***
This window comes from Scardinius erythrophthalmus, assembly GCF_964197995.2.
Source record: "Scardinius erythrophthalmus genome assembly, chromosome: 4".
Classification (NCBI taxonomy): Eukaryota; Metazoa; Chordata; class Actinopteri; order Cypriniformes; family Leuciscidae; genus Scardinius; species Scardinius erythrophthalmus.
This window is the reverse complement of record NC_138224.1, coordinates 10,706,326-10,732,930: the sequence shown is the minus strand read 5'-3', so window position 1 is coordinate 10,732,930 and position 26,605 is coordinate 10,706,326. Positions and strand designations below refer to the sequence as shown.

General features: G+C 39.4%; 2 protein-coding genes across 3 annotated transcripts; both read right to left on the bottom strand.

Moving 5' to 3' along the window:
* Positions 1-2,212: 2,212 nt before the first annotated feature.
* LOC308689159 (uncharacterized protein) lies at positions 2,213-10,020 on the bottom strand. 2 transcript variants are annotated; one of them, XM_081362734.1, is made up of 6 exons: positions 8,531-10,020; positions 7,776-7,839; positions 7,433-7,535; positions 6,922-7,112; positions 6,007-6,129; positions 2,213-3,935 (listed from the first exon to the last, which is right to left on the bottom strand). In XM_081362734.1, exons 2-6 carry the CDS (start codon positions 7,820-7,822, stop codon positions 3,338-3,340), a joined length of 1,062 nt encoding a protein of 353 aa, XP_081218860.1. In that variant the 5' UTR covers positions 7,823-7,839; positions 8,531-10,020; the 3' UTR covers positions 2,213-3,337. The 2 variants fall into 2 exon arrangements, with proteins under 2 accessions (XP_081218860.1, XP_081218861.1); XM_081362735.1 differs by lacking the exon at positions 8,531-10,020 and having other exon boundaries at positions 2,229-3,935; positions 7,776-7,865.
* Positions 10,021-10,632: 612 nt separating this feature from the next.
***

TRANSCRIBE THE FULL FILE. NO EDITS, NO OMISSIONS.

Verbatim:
This window comes from Scardinius erythrophthalmus, assembly GCF_964197995.2.
Source record: "Scardinius erythrophthalmus genome assembly, chromosome: 4".
Classification (NCBI taxonomy): Eukaryota; Metazoa; Chordata; class Actinopteri; order Cypriniformes; family Leuciscidae; genus Scardinius; species Scardinius erythrophthalmus.
This window is the reverse complement of record NC_138224.1, coordinates 10,706,326-10,732,930: the sequence shown is the minus strand read 5'-3', so window position 1 is coordinate 10,732,930 and position 26,605 is coordinate 10,706,326. Positions and strand designations below refer to the sequence as shown.

General features: G+C 39.4%; 2 protein-coding genes across 3 annotated transcripts; both read right to left on the bottom strand.

Moving 5' to 3' along the window:
* Positions 1-2,212: 2,212 nt before the first annotated feature.
* LOC308689159 (uncharacterized protein) lies at positions 2,213-10,020 on the bottom strand. 2 transcript variants are annotated; one of them, XM_081362734.1, is made up of 6 exons: positions 8,531-10,020; positions 7,776-7,839; positions 7,433-7,535; positions 6,922-7,112; positions 6,007-6,129; positions 2,213-3,935 (listed from the first exon to the last, which is right to left on the bottom strand). In XM_081362734.1, exons 2-6 carry the CDS (start codon positions 7,820-7,822, stop codon positions 3,338-3,340), a joined length of 1,062 nt encoding a protein of 353 aa, XP_081218860.1. In that variant the 5' UTR covers positions 7,823-7,839; positions 8,531-10,020; the 3' UTR covers positions 2,213-3,337. The 2 variants fall into 2 exon arrangements, with proteins under 2 accessions (XP_081218860.1, XP_081218861.1); XM_081362735.1 differs by lacking the exon at positions 8,531-10,020 and having other exon boundaries at positions 2,229-3,935; positions 7,776-7,865.
* Positions 10,021-10,632: 612 nt separating this feature from the next.